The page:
Our medicine wants to discuss with patients what their experience of their disease is; this is our charge, our goal, and our honor as practitioners. In fact, in the same text referenced above, the Yellow Emperors Inner Classic, it also states, “In order to make all acupuncture thorough, one must first cure the spirit.”

The patient’s relationship to themselves and others is deeply diagnostically significant.

Chinese medical pattern differentiation (our version of differential diagnosis) allows us to direct our treatments to the very specific location in the body where the disease is rooted. Making contact with the specific place becomes critical and an integral part of successful and long-lasting treatment; I will go into more specifics of how this actually works this in the coming series.

This not only applies to a case of Irritable Bowel Syndrome, but to many other digestive complaints, including Inflammatory Bowel Diseases. These diseases are thought to have an immune or auto-immunity component to them, as in Crohn Disease (Crohn’s Disease) or Ulcerative Colitis respectively.

Here again, Chinese medicine investigates the patient’s relationship to the self as a consistent focus of treatment — throughout any disease but specifically in the context of digestive or gastrointestinal disorders.

I’ll write again shortly digging more deeply into these issues – in the meantime if you’d like to learn more about whether your particular digestive issues could be helped by acupuncture and Chinese medicine – feel free to check out my schedule and come share your story with me.


  1. National Institutes of Health, U.S. Department of Health and Human Services. Opportunities and Challenges in Digestive Diseases Research: Recommendations of the National Commission on Digestive Diseases. Bethesda, MD: National Institutes of Health; 2009. NIH Publication 08–6514.
  2. Cochrane Database Syst Rev. 2012 May 16;(5):CD005111. doi 10.1002/14651858.CD005111.pub3. Acupuncture for treatment of irritable bowel syndrome. Manheimer E, Cheng K, Wieland LS, Min LS, Shen X, Berman BM, Lao L. {}

Melinda reports back on her luckiest assignment yet – a massage by Lindsey at Watershed

Lindsey Reyonlds, LMT

Watershed Wellness’ newest massage therapist Lindsey is a wonderful addition to the team. I had the opportunity to work with Lindsey recently and it was a great experience. Lindsey’s kind and present demeanor immediately made me feel at home during the intake. She asked insightful questions – and from my symptoms was able to define a few possible patterns throughout my body that were likely creating the symptoms I reported.

During the beginning of the massage Lindsey addressed a problem I neglected to report!

I started laughing because I couldn’t recall how she knew! The massage made sense – she worked on things in a particular order that truly allowed my body to relax more and more deeply with each section. I appreciated this, as it is something that I haven’t always noticed about massage before.

Even in the parts or portions that were tender, Lindsey did a fantastic job following the quality of the tissue and listening as my body responded. Lindsey was incredibly open to feedback and reminded me of that throughout the massage – although she didn’t need it. I found myself drifting off to a dream-like state which signals to me that my body felt completely at ease.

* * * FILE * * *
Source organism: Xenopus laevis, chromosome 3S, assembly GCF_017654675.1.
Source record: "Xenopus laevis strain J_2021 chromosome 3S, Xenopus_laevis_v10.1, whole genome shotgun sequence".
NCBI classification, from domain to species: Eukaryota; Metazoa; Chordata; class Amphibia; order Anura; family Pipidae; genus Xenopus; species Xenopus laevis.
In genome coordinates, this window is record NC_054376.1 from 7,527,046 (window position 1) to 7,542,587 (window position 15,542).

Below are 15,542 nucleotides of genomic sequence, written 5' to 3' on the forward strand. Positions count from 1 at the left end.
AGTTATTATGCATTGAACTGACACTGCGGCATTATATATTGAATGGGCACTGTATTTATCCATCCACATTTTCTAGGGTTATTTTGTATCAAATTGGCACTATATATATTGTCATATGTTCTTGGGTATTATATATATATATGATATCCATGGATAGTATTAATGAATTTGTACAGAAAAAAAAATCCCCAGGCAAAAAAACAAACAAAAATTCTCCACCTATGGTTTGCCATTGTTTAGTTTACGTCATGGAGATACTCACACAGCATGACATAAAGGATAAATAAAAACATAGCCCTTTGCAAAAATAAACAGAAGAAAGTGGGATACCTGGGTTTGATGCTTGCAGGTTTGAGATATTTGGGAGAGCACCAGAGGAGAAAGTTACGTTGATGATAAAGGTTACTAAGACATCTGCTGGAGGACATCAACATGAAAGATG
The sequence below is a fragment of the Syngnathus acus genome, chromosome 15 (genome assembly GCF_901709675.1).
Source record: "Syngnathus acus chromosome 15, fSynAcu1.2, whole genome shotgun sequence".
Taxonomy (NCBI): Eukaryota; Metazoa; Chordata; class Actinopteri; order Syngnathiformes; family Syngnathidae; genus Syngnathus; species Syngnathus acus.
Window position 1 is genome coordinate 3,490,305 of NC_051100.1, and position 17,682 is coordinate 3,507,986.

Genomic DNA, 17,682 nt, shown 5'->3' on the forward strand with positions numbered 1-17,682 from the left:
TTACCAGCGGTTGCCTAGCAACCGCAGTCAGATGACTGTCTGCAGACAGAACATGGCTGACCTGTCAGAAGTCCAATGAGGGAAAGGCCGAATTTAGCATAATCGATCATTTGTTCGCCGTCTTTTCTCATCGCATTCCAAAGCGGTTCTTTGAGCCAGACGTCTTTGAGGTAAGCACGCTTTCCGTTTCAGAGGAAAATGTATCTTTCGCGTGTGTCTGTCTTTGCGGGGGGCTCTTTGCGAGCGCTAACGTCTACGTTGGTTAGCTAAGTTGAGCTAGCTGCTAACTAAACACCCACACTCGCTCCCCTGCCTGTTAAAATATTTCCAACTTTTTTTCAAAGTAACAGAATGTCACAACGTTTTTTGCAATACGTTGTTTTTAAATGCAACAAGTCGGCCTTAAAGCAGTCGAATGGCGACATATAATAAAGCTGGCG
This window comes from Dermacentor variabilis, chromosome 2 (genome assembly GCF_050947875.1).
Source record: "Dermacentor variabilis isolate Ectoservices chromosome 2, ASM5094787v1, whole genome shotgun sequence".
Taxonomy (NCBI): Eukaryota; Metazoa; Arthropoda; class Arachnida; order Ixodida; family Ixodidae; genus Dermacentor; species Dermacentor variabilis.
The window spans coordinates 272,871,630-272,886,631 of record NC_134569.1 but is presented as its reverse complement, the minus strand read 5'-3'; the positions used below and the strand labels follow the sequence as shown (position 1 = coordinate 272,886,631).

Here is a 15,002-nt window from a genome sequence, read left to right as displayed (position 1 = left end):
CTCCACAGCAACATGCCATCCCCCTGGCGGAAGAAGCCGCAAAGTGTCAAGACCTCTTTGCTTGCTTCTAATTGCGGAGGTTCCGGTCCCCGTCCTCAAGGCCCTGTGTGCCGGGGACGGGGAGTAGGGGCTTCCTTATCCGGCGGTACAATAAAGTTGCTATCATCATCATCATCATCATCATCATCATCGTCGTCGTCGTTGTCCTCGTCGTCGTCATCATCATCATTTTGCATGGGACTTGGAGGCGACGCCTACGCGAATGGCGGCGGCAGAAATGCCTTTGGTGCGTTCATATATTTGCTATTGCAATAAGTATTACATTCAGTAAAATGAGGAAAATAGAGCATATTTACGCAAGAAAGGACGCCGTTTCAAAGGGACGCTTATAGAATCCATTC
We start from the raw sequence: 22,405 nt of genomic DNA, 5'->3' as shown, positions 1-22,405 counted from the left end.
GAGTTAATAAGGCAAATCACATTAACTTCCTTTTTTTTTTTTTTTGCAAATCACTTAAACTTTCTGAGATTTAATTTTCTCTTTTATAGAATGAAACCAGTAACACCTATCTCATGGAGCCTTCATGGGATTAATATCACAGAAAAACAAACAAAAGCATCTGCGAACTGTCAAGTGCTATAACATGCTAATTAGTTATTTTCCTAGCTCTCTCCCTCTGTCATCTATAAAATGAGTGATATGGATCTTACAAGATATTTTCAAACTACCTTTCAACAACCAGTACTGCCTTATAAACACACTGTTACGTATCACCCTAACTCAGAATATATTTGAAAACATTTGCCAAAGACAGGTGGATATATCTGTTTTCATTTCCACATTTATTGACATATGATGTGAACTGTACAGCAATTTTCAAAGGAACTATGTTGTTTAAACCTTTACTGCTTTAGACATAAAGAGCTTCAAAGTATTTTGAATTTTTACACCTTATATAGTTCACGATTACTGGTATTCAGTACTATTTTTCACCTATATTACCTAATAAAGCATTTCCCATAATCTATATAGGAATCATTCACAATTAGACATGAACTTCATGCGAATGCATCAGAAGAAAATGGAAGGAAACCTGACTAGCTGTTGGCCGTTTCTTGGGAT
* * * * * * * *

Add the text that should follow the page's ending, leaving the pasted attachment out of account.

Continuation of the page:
Lindsey’s transitions were so great that I barely woke up during each of them. At the end of the massage she brought me back to the room to say that our time was up – it seemed like barely any time had gone by, I was so relaxed. Each of the areas addressed in the intake felt different, more relaxed and more receptive!

To close the session she gave me some stretches and other things I could look for in my posture that were continuing to perpetuate the patterns. These stretches are effective and easy, they are working wonderfully combined with the recommendation of a movement practice. I look forward to working with Lindsey in the future. She’s a wonderful addition to the stellar LMTs at Watershed Wellness.

Be sure to get on her schedule before she’s booked 6 weeks out!

A massage with Emma Jewell

Meet Emma, our newest Massage Therapist at Watershed Wellness. She is truly a delight.

One of the great things about working at Watershed Wellness is that we get to experience the work of the other practitioners. Most recently I got on the massage table of Emma Jewell, LMT.

IMG_8827Emma is intuitive, attentive, aware – and so are her massages! I went to see Emma for treatment. Emma greatly relieved pain in my diaphragm, neck, and chest. These particular areas are ones I have never really reported as bothersome or troublesome because they are the most sensitive areas of my body and most often I do not want anyone making contact with them. For some reason, with Emma, I felt totally safe to mention them. I was somewhat shocked when the words left my mouth.

I have such a respect when I meet someone who has incredible reverence for the body, Emma is one such person.

She asked insightful questions in my intake. One that stood out the most was, “Where do you love being massaged?” What a brilliant question! It was impressive as it highlighted another area that I did indeed want to be worked on – and hadn’t previously mentioned.

Emma’s gentle and present therapeutic touch does not leave anything to be desired – she knows just what to do and when. Emma moves with the breath of the body, seamlessly. She really allows the body to take the lead.